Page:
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Lethem Eat Cake

  Men and Cartoons
Jonathan Lethem
Doubleday, 2004
Rating: 3.4

Posted: October 31, 2004

By Kevin Forest Moreau

One of the coolest aspects of the recent popularity surge of comic books is their wholehearted embrace by quote-unquote "literary" writers like Michael Chabon (The Amazing Adventures of Kavalier and Clay) and Jonathan Lethem. Having outed himself as a comics fan from way back, Lethem, whose acclaimed 2003 novel The Fortress of Solitude referenced 1970s superhero comics as easily as punk rock and race relations in Brooklyn, actually can't seem to stop writing about the medium. He contributed an essay on Jack Kirby to the recent anthology Give Our Regards to the Atomsmashers! Writers on Comics (which this writer promises to get around to reviewing one of these days), and now he releases Men and Cartoons, a collection of short stories, which makes further use of his fondness for the genre.

Despite the implication of its title, Men and Cartoons doesn't concern itself solely with superhero comics. In fact, they're only directly referenced in two stories: "The Vision," about a man's reconnection with a childhood acquaintance who used to dress up, and refer to himself, as the Marvel Comics character of the same name; and "Super Goat Man," about the decline of an aging, satyr-like ex-superhero and onetime hippie commune resident.

But even the stories set in a world fully recognizable as our own (most of them, anyway) nod to the limitless world of possibilities inherent in the comics medium. It isn't that Lethem loudly celebrates a geeky, quasi-cool rite of childhood, recently vindicated to a degree by a string of high-profile movies. Rather, he matter-of-factly acknowledges the world of comics as one fundamental part of his larger imaginative landscape, without calling a lot of undue attention to the fact.

That's especially evident in "The Vision," the book's first story. The narrator, having remade the acquaintance of his childhood peer, tries without success to get his new neighbor to acknowledge his past. But the Vision -- now going solely by his given name, Adam Cressner -- refuses to take the bait. In his silence, Cressner doesn't actively downplay his past so much as he seems to say, "What of it?" The narrator, stung by the recent dissolution of a romantic relationship, finds himself frustrated in his instinctual attempts to reduce Cressner to a level at which he feels more comfortable -- at which he can feel superior to this enigmatic person who once identified so strongly with an inhuman character.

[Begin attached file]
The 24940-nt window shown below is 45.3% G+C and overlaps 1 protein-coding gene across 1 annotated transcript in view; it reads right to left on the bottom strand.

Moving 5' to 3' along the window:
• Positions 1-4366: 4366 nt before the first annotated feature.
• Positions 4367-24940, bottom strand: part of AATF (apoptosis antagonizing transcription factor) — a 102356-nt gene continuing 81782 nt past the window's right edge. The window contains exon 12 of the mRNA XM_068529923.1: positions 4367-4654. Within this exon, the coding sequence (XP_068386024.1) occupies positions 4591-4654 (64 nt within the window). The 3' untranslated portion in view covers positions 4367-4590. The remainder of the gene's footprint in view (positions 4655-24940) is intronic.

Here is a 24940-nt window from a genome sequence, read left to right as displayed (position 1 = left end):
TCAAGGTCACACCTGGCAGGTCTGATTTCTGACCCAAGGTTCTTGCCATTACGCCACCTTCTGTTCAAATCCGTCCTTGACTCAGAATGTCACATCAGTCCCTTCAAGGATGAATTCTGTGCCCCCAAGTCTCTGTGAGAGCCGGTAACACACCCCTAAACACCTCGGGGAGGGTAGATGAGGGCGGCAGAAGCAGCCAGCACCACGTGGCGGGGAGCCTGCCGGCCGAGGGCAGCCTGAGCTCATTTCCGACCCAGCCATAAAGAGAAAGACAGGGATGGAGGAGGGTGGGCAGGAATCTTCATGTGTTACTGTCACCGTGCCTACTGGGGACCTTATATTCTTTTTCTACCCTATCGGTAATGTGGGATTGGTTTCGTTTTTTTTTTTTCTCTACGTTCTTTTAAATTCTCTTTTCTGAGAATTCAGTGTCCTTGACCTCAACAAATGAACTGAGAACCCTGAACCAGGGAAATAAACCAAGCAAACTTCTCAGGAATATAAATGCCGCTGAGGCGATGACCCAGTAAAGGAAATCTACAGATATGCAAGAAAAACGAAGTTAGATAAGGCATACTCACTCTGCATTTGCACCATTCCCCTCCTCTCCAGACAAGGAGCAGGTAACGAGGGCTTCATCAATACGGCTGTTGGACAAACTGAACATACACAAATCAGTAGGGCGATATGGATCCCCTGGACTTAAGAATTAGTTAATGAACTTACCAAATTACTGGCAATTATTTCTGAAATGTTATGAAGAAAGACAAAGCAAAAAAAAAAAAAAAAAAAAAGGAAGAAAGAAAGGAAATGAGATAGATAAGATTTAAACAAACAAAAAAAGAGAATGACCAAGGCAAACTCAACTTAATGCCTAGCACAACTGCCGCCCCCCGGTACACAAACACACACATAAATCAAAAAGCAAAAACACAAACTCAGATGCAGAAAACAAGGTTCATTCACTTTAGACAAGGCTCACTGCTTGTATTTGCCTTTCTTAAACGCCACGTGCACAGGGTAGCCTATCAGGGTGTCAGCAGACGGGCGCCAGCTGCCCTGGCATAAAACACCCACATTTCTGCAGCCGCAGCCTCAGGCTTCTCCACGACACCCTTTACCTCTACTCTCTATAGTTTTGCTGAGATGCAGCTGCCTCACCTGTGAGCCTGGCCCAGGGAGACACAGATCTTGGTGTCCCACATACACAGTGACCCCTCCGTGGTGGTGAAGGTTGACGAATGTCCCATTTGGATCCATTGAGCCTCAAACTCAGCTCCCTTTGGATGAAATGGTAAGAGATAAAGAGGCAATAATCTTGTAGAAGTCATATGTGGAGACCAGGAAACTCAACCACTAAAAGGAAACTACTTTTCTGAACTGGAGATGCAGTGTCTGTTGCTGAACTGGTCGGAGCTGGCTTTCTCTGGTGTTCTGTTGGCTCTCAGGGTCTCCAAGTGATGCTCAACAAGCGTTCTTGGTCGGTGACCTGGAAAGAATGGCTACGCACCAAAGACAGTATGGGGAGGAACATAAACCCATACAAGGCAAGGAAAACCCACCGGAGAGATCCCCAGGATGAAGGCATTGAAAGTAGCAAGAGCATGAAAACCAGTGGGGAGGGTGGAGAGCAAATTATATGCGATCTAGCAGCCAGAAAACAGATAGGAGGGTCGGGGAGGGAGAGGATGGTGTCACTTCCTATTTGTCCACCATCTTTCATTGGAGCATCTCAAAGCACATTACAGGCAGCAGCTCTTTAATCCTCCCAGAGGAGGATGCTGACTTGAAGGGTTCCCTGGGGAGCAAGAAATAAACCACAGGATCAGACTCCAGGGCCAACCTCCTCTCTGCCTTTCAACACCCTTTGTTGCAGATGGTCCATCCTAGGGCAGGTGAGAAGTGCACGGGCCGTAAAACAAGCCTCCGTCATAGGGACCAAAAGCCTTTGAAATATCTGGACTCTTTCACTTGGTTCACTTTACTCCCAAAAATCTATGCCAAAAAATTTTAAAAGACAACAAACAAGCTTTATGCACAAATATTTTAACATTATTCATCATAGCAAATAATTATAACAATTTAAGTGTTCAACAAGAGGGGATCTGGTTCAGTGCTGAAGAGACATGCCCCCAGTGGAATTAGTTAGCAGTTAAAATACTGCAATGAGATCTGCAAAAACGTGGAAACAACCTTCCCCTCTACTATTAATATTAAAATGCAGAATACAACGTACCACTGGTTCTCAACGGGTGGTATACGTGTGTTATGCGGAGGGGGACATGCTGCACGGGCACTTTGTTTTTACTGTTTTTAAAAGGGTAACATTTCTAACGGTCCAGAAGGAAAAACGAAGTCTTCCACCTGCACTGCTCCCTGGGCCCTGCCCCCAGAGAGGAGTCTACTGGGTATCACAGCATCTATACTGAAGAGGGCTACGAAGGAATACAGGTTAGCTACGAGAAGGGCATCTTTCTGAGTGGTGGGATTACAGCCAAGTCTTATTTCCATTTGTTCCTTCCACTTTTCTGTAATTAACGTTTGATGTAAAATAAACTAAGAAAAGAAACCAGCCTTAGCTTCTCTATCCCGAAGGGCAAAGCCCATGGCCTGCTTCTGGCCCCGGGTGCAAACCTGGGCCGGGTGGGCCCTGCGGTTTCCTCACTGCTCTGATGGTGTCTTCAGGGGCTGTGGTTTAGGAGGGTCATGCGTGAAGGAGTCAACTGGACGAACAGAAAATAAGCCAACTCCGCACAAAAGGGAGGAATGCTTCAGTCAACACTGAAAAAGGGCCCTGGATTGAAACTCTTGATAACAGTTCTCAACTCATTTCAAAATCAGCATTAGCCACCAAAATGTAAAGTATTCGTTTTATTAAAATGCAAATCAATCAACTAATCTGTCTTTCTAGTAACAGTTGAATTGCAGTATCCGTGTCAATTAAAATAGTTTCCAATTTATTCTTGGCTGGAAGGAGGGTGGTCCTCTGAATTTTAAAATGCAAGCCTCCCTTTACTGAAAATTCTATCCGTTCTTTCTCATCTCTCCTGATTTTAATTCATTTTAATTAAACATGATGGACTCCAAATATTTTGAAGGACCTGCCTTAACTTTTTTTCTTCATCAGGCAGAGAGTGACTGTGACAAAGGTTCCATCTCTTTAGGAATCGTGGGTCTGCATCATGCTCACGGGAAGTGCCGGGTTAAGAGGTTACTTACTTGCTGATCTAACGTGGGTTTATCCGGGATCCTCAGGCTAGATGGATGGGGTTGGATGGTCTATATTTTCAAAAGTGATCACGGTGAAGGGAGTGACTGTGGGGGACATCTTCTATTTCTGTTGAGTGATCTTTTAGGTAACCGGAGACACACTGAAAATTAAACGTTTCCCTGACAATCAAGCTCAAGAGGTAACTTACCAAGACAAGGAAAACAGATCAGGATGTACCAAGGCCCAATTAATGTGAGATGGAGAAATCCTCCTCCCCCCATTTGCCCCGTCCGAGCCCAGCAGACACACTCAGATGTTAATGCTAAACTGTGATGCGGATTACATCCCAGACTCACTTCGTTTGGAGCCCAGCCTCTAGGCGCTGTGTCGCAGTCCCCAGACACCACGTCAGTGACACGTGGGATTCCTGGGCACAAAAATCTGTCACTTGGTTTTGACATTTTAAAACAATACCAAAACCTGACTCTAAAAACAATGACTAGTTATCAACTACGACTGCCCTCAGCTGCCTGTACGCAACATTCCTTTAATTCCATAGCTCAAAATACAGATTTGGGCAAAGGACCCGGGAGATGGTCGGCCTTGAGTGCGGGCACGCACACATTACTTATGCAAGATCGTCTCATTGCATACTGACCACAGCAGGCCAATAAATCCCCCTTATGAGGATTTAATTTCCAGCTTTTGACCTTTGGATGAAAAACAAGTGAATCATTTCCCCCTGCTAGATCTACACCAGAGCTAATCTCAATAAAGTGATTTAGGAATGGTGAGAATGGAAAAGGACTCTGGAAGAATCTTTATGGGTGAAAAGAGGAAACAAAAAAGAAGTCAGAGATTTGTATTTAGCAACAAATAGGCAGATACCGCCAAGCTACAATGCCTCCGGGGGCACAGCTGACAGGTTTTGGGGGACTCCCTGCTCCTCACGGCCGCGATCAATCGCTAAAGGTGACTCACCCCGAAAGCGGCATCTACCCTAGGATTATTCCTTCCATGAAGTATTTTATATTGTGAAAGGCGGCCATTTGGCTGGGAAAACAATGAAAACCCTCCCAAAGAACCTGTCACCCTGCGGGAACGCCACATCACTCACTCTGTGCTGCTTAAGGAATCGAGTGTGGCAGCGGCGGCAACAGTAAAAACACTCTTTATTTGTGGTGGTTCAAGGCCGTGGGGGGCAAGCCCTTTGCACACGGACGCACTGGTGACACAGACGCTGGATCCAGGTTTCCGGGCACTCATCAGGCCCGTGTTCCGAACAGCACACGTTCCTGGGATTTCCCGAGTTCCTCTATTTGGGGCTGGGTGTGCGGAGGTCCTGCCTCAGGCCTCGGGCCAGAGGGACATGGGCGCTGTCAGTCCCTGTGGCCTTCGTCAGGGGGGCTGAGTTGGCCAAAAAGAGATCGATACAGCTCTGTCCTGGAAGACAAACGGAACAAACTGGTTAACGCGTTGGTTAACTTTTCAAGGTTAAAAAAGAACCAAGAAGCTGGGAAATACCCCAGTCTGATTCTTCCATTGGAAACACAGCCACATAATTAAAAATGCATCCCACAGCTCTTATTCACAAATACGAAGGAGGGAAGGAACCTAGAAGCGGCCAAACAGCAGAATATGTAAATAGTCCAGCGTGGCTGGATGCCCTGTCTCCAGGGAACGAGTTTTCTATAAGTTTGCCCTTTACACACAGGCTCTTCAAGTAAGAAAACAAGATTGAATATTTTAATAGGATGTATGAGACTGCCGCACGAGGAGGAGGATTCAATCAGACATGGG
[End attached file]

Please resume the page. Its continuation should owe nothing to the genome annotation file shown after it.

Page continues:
Oddly enough, the similar "Super Goat Man" underlines this theme of a narrator's antipathy toward comic book characters. The story opens with the narrator as a child, the former D-list superhero having just moved in down the street. The narrator is vaguely troubled by some mysterious link between Super Goat Man and his father, a link reinforced when he encounters the former hero in college. Years later, visiting the same university he once attended on a job interview, the narrator is again confronted with Super Goat Man's mysterious link to his past, exacerbated now by unreasonable feelings of sexual jealousy.

Other stories here are no less fantastic: "Access Fantasy" concerns a disconcerting world separated by a "one-way permeable barrier," on one side of which are unlucky folks stuck in a never-ending traffic jam, living in their permanently unmoving cars and reduced to covetously devouring videotapes of apartments on the other side of the barrier. "The Dystopianist, Thinking of his Rival, is Interrupted by a Knock on the Door" is a flight of fancy about a writer who makes his living puncturing other writers' visions of Utopia, dreaming up bizarre cataclysmic visions, who is visited by a creature he has only just that moment conceived -- a suicidal sheep capable of conveying its sense of despair to other species.

These stories are somewhat less effective, entangled in their own fantastic webs. Lethem fares better in a handful of (somewhat) more conventional stories, such as "Vivian Relf," in which a man is perplexed by his inability to remember where he's met a woman who feels distractingly familiar. In "The Spray," two lovers douse each other with a concoction that conjures images of missing items (the police use it to determine what's been stolen during robberies). They are then confronted with images of their ex-lovers, whose specters hang uncomfortably in the air, reminders of the flaws in the lovers' current relationship. "Planet Big Zero" concerns two school friends who have grown apart, and their own uncomfortably silent acknowledgment of that fact.

Some of the stories collected here are inevitably more poignant, more affecting than others. That's true of any collection, but the hit-or-miss feeling is increased by the book's length; at nine stories over 160 pages, it feels naggingly slight, and that feeling ultimately extends to the stories themselves. Despite the obvious talent on display, Men and Cartoons feels like a stopgap measure, a way of ensuring that Lethem's fans don't forget him while he works on his next novel. Which is too bad; the best stories here deserve better, and are worth seeking out.

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 Ratings Key:
 5.0: A masterwork
 4.0-4.9: Great read
 3.0-3.9: Well done
 2.0-2.9: Ordinary
 1.1-1.9: Sub par
 0.0-1.0: Horrendous

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